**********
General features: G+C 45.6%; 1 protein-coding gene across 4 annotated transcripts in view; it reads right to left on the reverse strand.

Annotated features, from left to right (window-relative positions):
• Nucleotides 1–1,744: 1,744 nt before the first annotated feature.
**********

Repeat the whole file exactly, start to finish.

General features: G+C 45.6%; 1 protein-coding gene across 4 annotated transcripts in view; it reads right to left on the reverse strand.

Annotated features, from left to right (window-relative positions):
• Nucleotides 1–1,744: 1,744 nt before the first annotated feature.